By Evangelia Avloniti
Lack of Governmental Funding and Support
Karen Emmerich, US award-winning translator from the Greek, maintains that one important reason to consider is “the lack of investment in translation both in terms of funding and in terms of general publicity and encouragement, on the part of the Greek government and non-governmental cultural organizations.”
With the recent savage closure of the National Book Centre of Greece and the temporary cutting of its translation funding program, Frasis, things look bleaker than ever on that front. Currently Greece lacks a designated institution for the implementation of a national policy for the promotion of books locally and internationally, and the necessary funds to give other countries a financial incentive to discover and invest in Greek literature.
But does funding actually help?
As the case of Makis Tsitas’ masterful literary novel, God is My Witness, has shown very recently, funding — in this case from the EU thanks to the EU Prize for Literature — can be instrumental in achieving rights sales in small European markets and can help pave the way for success in bigger ones. So far the book, has been sold in 8 countries including, Hungary and Poland, which in turn has helped generate interest in bigger markets like the UK and Germany.
Funding, however, does not necessarily help make a difference in markets that are small and in recession. As Joana Neves, Foreign Rights Manager at Grupo Bertrand Círculo (Porto Editora Grupo), notes: “Portuguese publishers are very heavily focused on potential best-sellers with proven international track record. If there were a Greek Fifty Shades of Grey or a Greek Stoner, I’m sure Portuguese publishers would be after it as well! But, as is, I’d say it’s just a question of lack of interest derived from lack of funds derived from working in a small market in a recession. ”
The US Market
In bigger markets like the US, where there is more room for financial risk, more inspired editors and publishers have started publishing high-quality Greek literature in recent years. Not surprisingly, they are, almost in their entirety, non-profit presses.
Emmerich says: “I’ve been very lucky to work with some amazing publishers who prioritize publishing good literature over profit. In fact, most of the presses I work with are not-for-profit presses, so they are willing to go out on a limb with foreign literature of all kinds, and from a range of languages and places. Jill Schoolman at Archipelago Books, for instance, has become a guiding force in the field of translated literature in the U.S. in recent years.”
For Jill Schoolman, it all boiled down to simply finding the right Greek author: “In 2006 when Karen Emmerich sent us a few Miltos Sachtouris poems, I was stunned. I fell in love and we decided to publish a collection right away. I had a similar gut response to Christos Ikonomou’s moving stories.”
Sadly, not many, in the words of Karen Emmerich, “pick projects according to the quality of the piece and not its potential popularity.”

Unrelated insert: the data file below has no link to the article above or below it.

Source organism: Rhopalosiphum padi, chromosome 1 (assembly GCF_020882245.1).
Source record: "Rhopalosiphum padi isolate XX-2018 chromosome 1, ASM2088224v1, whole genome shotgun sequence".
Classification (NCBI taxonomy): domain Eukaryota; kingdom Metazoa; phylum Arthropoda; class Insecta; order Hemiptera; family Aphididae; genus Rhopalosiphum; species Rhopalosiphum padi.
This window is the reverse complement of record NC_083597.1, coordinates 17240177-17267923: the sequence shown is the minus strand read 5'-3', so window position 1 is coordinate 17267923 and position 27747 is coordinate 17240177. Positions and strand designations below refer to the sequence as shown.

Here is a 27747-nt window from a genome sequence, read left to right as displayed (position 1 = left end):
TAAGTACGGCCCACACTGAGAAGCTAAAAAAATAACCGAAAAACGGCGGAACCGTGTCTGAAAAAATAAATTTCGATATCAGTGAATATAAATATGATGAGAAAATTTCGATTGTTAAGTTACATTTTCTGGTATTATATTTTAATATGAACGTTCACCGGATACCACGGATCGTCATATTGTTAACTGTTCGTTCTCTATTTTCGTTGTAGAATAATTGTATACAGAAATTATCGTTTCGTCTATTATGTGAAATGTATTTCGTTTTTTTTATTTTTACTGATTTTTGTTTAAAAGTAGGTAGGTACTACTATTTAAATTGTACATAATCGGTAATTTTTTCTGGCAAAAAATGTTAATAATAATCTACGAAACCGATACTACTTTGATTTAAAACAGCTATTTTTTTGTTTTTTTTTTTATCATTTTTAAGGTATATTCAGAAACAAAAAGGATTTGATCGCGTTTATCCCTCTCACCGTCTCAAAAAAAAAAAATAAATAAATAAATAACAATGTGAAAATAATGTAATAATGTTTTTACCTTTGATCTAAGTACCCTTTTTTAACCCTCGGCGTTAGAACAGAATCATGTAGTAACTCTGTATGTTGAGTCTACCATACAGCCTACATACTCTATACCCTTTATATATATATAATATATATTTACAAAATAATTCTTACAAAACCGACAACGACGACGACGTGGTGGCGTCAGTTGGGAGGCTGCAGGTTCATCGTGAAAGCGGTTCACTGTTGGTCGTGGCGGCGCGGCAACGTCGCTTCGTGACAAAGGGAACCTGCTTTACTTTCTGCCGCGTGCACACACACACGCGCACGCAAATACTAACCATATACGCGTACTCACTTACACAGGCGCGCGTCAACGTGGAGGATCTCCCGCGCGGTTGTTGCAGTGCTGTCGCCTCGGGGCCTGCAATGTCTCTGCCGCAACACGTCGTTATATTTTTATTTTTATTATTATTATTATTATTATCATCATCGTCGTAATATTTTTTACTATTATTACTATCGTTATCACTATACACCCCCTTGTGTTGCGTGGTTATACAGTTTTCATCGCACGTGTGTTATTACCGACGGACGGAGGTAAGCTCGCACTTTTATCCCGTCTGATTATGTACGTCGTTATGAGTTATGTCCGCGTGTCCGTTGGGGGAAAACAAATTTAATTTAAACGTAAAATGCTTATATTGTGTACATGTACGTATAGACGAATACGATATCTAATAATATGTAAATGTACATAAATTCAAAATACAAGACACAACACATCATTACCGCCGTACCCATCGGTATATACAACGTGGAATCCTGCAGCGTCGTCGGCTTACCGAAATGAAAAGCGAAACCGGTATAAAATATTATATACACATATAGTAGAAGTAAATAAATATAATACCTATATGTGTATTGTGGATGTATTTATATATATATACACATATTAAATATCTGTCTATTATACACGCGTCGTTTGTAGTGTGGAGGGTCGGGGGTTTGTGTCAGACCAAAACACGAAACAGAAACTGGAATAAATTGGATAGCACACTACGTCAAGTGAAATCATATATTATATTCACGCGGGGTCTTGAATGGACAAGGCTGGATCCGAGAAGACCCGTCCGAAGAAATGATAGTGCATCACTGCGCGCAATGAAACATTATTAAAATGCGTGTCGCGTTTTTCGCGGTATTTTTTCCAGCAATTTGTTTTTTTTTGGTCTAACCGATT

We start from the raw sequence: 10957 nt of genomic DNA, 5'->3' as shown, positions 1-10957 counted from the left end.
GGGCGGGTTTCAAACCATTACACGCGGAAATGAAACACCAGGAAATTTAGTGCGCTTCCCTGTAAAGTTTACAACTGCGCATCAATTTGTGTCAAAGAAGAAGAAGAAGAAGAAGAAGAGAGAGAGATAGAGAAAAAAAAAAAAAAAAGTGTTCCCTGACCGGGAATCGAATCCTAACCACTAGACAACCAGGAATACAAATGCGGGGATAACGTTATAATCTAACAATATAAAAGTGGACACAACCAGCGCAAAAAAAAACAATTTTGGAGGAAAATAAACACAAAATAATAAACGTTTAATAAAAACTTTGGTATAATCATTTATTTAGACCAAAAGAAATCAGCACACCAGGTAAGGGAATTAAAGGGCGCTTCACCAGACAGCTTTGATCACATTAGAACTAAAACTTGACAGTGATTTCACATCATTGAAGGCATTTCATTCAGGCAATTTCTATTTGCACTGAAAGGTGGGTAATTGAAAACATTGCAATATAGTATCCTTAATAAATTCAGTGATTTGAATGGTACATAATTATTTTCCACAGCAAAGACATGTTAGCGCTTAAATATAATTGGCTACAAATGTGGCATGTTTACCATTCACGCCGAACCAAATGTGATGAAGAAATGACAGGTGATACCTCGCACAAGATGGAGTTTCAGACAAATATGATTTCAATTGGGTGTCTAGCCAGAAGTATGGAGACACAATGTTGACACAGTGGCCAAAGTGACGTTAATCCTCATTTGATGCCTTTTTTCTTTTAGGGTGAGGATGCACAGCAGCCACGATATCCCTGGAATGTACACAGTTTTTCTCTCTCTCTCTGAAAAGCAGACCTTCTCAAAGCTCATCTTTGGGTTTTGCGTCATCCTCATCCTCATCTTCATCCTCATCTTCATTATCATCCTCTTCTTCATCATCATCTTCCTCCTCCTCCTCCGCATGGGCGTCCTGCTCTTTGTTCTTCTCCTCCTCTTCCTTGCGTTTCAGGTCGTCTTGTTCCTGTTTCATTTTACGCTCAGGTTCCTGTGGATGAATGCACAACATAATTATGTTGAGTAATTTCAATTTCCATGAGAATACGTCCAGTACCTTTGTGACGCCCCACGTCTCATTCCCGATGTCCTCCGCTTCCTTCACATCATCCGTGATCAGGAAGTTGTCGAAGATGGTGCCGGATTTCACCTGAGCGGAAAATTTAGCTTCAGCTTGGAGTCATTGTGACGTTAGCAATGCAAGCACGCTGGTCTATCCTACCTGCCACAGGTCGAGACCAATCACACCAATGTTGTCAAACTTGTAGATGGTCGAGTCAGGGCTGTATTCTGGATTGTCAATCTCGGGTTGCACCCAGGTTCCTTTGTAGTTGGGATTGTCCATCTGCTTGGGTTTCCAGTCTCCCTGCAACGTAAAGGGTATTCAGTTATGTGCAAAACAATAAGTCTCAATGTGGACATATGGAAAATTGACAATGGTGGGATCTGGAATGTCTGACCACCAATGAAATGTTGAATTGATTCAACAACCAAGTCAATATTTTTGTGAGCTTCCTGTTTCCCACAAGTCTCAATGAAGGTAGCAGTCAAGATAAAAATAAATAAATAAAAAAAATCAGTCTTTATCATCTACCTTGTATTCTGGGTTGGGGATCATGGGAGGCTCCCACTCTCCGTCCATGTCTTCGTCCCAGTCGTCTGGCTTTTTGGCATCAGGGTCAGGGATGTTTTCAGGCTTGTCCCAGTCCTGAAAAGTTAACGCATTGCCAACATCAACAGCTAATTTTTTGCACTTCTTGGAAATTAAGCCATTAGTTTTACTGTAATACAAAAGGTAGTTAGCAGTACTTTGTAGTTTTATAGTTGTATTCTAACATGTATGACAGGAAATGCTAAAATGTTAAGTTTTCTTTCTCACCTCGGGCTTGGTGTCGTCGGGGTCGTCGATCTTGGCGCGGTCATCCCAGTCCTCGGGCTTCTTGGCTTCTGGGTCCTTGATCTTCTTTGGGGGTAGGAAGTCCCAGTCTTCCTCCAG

Taking matters in their own hands
Aris Laskaratos, publisher at Aiora Press, disappointed with Greek literature’s grim fate abroad, launched a few years ago Aiora’s Modern Greek Classics, a series featuring works by outstanding 19th and 20th century Greek writers in English, Italian, German, French and Russian. “We realised there were many potential readers for such books, and within easy reach: the millions of tourists visiting Greece annually. So, unconventional as it may be, we now also publish foreign language titles and distribute them in our own country whilst simultaneously exploring the obvious potential for international partnerships,” he says.
There were expected hits like C.P. Cavafy’s, Selected Poems, translated in English by David Connolly and a pleasant surprise with the German edition of Thanos Vlekas, a 19th-century novel by Pavlos Kalligas, which has already been reviewed in the German Press and radio.
The Way Forward
Hopefully, Laskaratos’ idea will gradually find the support it needs to flourish inside and outside of Greece. In the meantime if there’s any conclusion to be drawn from all this is that in an oversaturated market full of very good and excellent books in English and other languages, there is little room for good Greek novels, simply because the post is already taken. In order to be heard in a room full of indifferent strangers one must have something very important to say. To put it more simply, one has to be a very good if not exceptional, in order to stand out.
As for overcoming invisibility, funding can be helpful, of course, as well as what Soti Triantafillou aptly calls “publishing diplomacy,” but it is ultimately the product itself that counts and the ability and willingness of the Greek literary establishment to pick the excellent – and there are excellent Greek books – over the dated and the average, and support and promote them as professionally as possible. It is only by creating a supportive and nurturing environment for very good authors and books locally and internationally that Greek literature might stand a chance of traveling abroad successfully. A difficult job, no less, but as the case of the Scandinavians or the Latin Americans before them has shown, ultimately achievable.
Evangelia Avloniti is founder and director of the Ersilia Literary Agency in Athens, Greece.